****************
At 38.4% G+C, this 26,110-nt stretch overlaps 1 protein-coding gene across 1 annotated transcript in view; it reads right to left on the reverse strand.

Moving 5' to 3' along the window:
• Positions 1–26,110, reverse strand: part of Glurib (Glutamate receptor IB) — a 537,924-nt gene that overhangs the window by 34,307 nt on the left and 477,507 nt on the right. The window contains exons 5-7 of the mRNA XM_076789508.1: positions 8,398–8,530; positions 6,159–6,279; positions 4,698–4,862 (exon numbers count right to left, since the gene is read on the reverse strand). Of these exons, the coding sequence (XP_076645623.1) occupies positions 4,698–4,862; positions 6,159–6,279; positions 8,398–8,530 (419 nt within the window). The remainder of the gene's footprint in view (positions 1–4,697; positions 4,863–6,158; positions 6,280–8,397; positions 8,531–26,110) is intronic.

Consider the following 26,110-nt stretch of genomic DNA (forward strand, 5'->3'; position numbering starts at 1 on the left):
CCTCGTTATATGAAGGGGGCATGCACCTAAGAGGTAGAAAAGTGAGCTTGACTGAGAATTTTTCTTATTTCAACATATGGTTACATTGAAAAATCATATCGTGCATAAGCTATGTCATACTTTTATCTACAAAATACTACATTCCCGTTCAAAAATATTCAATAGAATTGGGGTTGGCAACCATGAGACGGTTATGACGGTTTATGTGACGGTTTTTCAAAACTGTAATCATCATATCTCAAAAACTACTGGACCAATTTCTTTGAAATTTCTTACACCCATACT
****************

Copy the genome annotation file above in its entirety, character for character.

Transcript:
At 38.4% G+C, this 26,110-nt stretch overlaps 1 protein-coding gene across 1 annotated transcript in view; it reads right to left on the reverse strand.

Moving 5' to 3' along the window:
• Positions 1–26,110, reverse strand: part of Glurib (Glutamate receptor IB) — a 537,924-nt gene that overhangs the window by 34,307 nt on the left and 477,507 nt on the right. The window contains exons 5-7 of the mRNA XM_076789508.1: positions 8,398–8,530; positions 6,159–6,279; positions 4,698–4,862 (exon numbers count right to left, since the gene is read on the reverse strand). Of these exons, the coding sequence (XP_076645623.1) occupies positions 4,698–4,862; positions 6,159–6,279; positions 8,398–8,530 (419 nt within the window). The remainder of the gene's footprint in view (positions 1–4,697; positions 4,863–6,158; positions 6,280–8,397; positions 8,531–26,110) is intronic.

Consider the following 26,110-nt stretch of genomic DNA (forward strand, 5'->3'; position numbering starts at 1 on the left):
CCTCGTTATATGAAGGGGGCATGCACCTAAGAGGTAGAAAAGTGAGCTTGACTGAGAATTTTTCTTATTTCAACATATGGTTACATTGAAAAATCATATCGTGCATAAGCTATGTCATACTTTTATCTACAAAATACTACATTCCCGTTCAAAAATATTCAATAGAATTGGGGTTGGCAACCATGAGACGGTTATGACGGTTTATGTGACGGTTTTTCAAAACTGTAATCATCATATCTCAAAAACTACTGGACCAATTTCTTTGAAATTTCTTACACCCATACT